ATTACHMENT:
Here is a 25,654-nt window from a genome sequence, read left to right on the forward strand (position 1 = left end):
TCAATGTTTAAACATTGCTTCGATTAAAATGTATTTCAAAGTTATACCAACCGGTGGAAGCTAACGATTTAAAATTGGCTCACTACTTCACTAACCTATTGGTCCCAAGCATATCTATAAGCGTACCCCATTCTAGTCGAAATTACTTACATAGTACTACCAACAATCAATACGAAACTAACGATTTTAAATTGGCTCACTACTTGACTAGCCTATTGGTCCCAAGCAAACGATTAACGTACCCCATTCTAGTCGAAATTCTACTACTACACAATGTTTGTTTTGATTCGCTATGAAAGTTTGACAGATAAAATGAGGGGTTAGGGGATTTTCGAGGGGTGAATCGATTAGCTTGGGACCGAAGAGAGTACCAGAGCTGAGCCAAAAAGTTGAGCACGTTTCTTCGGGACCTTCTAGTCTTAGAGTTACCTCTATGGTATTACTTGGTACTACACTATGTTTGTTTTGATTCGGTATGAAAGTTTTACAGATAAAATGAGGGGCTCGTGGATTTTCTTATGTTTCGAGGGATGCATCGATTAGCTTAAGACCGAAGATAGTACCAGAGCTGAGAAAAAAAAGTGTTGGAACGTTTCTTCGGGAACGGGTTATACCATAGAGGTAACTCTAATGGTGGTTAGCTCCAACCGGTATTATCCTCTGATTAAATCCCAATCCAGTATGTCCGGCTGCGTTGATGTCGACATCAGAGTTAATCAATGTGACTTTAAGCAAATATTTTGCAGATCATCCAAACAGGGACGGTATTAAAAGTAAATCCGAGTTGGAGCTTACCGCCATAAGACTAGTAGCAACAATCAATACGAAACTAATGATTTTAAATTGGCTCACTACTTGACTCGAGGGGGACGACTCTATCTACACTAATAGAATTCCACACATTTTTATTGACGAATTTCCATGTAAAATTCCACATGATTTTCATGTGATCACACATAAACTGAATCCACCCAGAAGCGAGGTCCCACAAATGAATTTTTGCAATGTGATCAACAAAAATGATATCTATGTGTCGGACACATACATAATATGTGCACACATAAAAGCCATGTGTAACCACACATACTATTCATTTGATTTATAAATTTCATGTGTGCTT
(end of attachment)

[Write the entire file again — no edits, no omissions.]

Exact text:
Here is a 25,654-nt window from a genome sequence, read left to right on the forward strand (position 1 = left end):
TCAATGTTTAAACATTGCTTCGATTAAAATGTATTTCAAAGTTATACCAACCGGTGGAAGCTAACGATTTAAAATTGGCTCACTACTTCACTAACCTATTGGTCCCAAGCATATCTATAAGCGTACCCCATTCTAGTCGAAATTACTTACATAGTACTACCAACAATCAATACGAAACTAACGATTTTAAATTGGCTCACTACTTGACTAGCCTATTGGTCCCAAGCAAACGATTAACGTACCCCATTCTAGTCGAAATTCTACTACTACACAATGTTTGTTTTGATTCGCTATGAAAGTTTGACAGATAAAATGAGGGGTTAGGGGATTTTCGAGGGGTGAATCGATTAGCTTGGGACCGAAGAGAGTACCAGAGCTGAGCCAAAAAGTTGAGCACGTTTCTTCGGGACCTTCTAGTCTTAGAGTTACCTCTATGGTATTACTTGGTACTACACTATGTTTGTTTTGATTCGGTATGAAAGTTTTACAGATAAAATGAGGGGCTCGTGGATTTTCTTATGTTTCGAGGGATGCATCGATTAGCTTAAGACCGAAGATAGTACCAGAGCTGAGAAAAAAAAGTGTTGGAACGTTTCTTCGGGAACGGGTTATACCATAGAGGTAACTCTAATGGTGGTTAGCTCCAACCGGTATTATCCTCTGATTAAATCCCAATCCAGTATGTCCGGCTGCGTTGATGTCGACATCAGAGTTAATCAATGTGACTTTAAGCAAATATTTTGCAGATCATCCAAACAGGGACGGTATTAAAAGTAAATCCGAGTTGGAGCTTACCGCCATAAGACTAGTAGCAACAATCAATACGAAACTAATGATTTTAAATTGGCTCACTACTTGACTCGAGGGGGACGACTCTATCTACACTAATAGAATTCCACACATTTTTATTGACGAATTTCCATGTAAAATTCCACATGATTTTCATGTGATCACACATAAACTGAATCCACCCAGAAGCGAGGTCCCACAAATGAATTTTTGCAATGTGATCAACAAAAATGATATCTATGTGTCGGACACATACATAATATGTGCACACATAAAAGCCATGTGTAACCACACATACTATTCATTTGATTTATAAATTTCATGTGTGCTT